Hardware

Trends in rich media consumption and delivery

Comment

media

Here’s an interesting Q and A session with a panel of experts in the rich media industry — mostly online video – that took place last Tuesday at the Pacific Crest Technology Leadership Forum in Vail, Colorado. The members of the panel:

  • Ron Bloom, CEO, MEVIO
  • Mike Hudack, CEO, Blip.tv
  • Steve Liddell, CEO, Panther Express
  • Joy Marcus, General Manager, DailyMotion U.S.
  • Perry Wu, CEO, BitGravity

Here are the questions, followed by a brief synopsis of the answers, followed by the complete answers in MP3 format.

Q: How has the behavior of the consumer changed over the past year?

  • Joy Marcus – We’re seeing a lot of people moving from high-level, squeaky clean Hollywood stuff to more gritty “Pro-tail” stuff, which is semi-professional, long-tail content.
  • Ron Bloom – Consumers are tired of watching TV. They’ll make their own 30 minutes of entertainment. The real goal is to displace television viewing with a type of viewing that’ll attract brand advertisers. The audience is okay with advertising, they just want a little more freedom of choice. Audience doesn’t know the difference between professionally produced content and garage content – they just know what they like.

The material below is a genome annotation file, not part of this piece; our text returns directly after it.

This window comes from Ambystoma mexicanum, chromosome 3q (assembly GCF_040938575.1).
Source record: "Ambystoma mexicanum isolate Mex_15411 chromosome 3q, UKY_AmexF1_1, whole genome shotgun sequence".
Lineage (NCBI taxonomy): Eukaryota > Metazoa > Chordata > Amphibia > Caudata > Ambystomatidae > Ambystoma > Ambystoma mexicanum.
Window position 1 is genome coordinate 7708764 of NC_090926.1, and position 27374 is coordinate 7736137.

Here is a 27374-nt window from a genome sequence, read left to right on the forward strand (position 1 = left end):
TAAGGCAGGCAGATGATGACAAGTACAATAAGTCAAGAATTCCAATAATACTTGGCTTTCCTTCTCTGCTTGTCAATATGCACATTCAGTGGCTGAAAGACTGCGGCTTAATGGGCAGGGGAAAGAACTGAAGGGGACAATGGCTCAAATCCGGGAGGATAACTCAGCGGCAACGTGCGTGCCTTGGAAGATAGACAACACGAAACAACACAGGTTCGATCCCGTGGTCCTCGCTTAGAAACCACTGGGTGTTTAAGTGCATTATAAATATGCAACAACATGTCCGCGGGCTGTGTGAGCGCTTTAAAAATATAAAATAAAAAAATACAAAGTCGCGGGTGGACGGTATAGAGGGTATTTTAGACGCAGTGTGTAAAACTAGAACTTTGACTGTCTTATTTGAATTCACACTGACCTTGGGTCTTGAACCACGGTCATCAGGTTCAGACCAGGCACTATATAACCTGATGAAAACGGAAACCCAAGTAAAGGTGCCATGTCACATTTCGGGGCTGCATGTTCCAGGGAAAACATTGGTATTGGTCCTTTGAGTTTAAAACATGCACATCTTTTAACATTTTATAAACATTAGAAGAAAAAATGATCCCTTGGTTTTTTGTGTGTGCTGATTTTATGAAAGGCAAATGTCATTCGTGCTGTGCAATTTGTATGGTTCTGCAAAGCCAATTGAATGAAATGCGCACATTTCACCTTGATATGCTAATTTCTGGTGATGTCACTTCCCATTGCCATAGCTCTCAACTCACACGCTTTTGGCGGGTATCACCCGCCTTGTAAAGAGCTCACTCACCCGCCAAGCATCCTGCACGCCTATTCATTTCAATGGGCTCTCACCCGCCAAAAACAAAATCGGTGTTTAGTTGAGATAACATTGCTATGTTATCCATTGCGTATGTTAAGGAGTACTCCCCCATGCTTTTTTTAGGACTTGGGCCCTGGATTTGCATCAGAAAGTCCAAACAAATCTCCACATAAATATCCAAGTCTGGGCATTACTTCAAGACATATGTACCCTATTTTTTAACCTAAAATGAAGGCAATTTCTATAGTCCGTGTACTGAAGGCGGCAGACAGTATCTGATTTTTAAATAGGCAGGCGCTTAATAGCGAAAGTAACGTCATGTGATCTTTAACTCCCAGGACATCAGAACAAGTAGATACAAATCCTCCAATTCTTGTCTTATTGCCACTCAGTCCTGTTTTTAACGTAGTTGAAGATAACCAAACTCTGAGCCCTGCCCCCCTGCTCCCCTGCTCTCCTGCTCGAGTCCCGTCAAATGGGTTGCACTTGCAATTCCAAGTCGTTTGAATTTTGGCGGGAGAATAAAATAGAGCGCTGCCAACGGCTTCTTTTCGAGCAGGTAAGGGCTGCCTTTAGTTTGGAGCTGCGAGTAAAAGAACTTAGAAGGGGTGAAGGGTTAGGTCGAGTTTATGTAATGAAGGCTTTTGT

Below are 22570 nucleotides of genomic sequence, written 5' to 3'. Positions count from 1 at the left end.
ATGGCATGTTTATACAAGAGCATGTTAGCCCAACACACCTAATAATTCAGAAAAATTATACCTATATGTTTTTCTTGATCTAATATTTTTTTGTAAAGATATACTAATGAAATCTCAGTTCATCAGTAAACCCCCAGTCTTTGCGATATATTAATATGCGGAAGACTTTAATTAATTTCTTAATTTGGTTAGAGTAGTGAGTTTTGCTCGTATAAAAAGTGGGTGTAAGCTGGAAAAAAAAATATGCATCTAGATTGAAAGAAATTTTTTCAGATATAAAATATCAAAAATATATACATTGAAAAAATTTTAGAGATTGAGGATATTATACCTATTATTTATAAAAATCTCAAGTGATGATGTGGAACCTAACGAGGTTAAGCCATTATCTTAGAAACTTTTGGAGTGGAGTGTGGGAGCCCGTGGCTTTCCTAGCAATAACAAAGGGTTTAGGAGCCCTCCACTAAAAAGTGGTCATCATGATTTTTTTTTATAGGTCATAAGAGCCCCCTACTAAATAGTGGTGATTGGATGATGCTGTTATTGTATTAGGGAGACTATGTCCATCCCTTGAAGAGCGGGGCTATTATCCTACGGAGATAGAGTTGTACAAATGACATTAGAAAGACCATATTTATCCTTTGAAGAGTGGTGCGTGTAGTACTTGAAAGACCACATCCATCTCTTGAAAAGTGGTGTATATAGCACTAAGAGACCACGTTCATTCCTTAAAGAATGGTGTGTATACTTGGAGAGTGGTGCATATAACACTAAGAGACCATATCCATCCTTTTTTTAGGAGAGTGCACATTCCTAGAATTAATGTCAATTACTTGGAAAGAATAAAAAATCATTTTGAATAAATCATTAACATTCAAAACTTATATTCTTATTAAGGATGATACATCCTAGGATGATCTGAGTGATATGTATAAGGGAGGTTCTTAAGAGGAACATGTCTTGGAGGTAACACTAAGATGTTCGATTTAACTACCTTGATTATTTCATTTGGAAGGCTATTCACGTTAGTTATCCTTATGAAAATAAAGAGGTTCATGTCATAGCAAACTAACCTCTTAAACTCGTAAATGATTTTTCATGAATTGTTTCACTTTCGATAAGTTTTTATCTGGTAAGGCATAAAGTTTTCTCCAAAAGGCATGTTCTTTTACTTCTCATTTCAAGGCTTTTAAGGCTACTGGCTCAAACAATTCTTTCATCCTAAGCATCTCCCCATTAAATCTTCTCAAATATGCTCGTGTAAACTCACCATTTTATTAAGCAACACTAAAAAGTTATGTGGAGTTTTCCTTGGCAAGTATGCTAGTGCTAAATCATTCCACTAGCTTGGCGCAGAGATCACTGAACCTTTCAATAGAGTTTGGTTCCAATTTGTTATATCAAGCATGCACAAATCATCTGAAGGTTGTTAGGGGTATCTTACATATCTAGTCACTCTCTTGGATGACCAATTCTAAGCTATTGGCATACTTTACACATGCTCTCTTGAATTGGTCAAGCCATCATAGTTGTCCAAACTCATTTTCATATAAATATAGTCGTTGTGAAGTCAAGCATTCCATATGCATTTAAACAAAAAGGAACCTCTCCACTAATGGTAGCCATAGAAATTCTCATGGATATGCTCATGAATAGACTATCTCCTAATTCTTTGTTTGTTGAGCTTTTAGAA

• Mike Hudack – People are starting to use YouTube as a search repository. Other services are better for entire shows to be delivered similar to how a DVR works. We’re seeing more and more people embracing episodic content.

Audio (7:24): http://old.crunchgear.com/audio/richmedia01.mp3

Q: What are your thoughts on time spent online, traffic, and consumption?

  • Perry Wu – We haven’t seen a slowdown in the media space. We’re just putting more and more media on the Internet. Traffic continues to grow on an exponential curve. There’s a seasonality to our business but there’s still a lot more content than there was a year ago, so we see a lot more traffic.

Audio (3:24): http://old.crunchgear.com/audio/richmedia02.mp3 

Q: Broadband has been a big driver. What else can we look forward to as far as driving traffic is concerned?

  • Steve Liddell – Live events are growing exponentially. Live is way more important than anyone thought it was going to be. Applications built around live events make it really compelling to watch things online – chat features, gaming, etc.

Audio (1:38): http://old.crunchgear.com/audio/richmedia03.mp3

Q: What kind of metrics matter to you?

  • Ron Bloom – You have to understand who your customer is. Our customer is the audience, our partner is the owner of the content, and the beneficiary of that relationship is the advertiser. We’re not driven by viral content, stolen content, or pornography, we’re driven by creating an entertainment environment that engages the audience.